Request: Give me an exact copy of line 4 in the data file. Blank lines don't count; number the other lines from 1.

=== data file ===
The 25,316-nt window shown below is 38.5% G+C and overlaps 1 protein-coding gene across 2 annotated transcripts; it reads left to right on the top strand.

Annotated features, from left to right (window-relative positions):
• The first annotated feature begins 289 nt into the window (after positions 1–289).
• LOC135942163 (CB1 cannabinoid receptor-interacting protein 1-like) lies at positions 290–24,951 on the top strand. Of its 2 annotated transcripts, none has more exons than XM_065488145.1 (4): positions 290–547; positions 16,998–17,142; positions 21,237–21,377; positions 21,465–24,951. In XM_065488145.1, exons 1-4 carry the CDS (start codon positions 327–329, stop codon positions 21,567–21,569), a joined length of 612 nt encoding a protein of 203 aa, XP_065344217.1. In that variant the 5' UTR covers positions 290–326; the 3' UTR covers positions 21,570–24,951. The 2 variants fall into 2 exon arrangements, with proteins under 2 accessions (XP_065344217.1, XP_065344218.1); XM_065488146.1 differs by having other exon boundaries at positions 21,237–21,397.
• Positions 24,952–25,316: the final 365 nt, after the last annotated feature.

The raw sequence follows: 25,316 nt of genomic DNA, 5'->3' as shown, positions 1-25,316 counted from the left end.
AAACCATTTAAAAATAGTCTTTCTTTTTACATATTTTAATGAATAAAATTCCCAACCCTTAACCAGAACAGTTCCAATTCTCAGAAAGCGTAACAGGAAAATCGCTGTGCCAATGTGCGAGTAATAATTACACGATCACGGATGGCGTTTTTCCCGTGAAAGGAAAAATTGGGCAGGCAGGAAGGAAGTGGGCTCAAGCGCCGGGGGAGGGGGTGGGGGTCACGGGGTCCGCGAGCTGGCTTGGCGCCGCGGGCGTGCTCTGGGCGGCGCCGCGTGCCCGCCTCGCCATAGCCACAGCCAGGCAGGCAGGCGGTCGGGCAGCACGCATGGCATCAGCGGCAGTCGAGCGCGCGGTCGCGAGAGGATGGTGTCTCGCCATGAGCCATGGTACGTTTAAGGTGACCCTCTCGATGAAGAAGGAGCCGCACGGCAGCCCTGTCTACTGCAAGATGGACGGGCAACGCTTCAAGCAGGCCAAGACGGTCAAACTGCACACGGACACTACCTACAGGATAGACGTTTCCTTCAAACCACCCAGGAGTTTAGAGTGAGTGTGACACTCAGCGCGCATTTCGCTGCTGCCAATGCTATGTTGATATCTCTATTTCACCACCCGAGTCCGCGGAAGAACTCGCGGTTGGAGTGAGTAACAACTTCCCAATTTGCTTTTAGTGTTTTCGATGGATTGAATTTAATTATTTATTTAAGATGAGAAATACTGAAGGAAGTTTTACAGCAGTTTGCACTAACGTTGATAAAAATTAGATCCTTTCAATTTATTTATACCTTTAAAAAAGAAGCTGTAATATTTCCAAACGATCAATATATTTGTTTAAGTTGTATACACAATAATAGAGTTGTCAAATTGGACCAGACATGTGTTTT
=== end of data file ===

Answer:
• LOC135942163 (CB1 cannabinoid receptor-interacting protein 1-like) lies at positions 290–24,951 on the top strand. Of its 2 annotated transcripts, none has more exons than XM_065488145.1 (4): positions 290–547; positions 16,998–17,142; positions 21,237–21,377; positions 21,465–24,951. In XM_065488145.1, exons 1-4 carry the CDS (start codon positions 327–329, stop codon positions 21,567–21,569), a joined length of 612 nt encoding a protein of 203 aa, XP_065344217.1. In that variant the 5' UTR covers positions 290–326; the 3' UTR covers positions 21,570–24,951. The 2 variants fall into 2 exon arrangements, with proteins under 2 accessions (XP_065344217.1, XP_065344218.1); XM_065488146.1 differs by having other exon boundaries at positions 21,237–21,397.